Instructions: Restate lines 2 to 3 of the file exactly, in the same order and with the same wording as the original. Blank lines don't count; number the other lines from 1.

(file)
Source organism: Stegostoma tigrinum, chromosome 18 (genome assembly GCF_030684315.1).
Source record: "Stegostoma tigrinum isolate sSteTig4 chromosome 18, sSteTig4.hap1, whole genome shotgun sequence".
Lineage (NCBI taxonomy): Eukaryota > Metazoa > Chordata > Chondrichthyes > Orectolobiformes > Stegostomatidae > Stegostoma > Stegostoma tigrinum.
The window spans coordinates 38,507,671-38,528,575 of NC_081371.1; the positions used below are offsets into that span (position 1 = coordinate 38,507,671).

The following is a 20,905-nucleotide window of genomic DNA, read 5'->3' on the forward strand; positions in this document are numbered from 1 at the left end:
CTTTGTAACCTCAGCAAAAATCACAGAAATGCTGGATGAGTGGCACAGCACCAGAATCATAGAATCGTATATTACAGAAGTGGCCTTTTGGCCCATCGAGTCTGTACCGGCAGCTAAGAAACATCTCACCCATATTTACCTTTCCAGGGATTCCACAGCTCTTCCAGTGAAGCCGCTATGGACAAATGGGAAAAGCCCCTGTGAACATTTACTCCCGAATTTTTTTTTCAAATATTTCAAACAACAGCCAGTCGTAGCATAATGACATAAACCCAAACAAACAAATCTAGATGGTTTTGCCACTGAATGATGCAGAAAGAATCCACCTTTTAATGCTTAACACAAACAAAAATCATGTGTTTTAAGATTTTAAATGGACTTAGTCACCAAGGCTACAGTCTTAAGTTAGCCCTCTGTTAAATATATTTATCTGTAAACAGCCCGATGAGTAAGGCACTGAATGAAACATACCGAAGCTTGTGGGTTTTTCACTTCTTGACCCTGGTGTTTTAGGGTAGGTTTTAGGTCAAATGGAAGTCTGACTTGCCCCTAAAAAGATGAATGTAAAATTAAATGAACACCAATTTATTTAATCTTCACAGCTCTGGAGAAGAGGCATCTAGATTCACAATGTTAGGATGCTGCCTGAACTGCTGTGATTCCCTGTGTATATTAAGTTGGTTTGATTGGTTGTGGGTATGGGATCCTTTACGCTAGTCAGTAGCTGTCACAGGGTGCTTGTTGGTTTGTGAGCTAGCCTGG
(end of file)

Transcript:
Source record: "Stegostoma tigrinum isolate sSteTig4 chromosome 18, sSteTig4.hap1, whole genome shotgun sequence".
Lineage (NCBI taxonomy): Eukaryota > Metazoa > Chordata > Chondrichthyes > Orectolobiformes > Stegostomatidae > Stegostoma > Stegostoma tigrinum.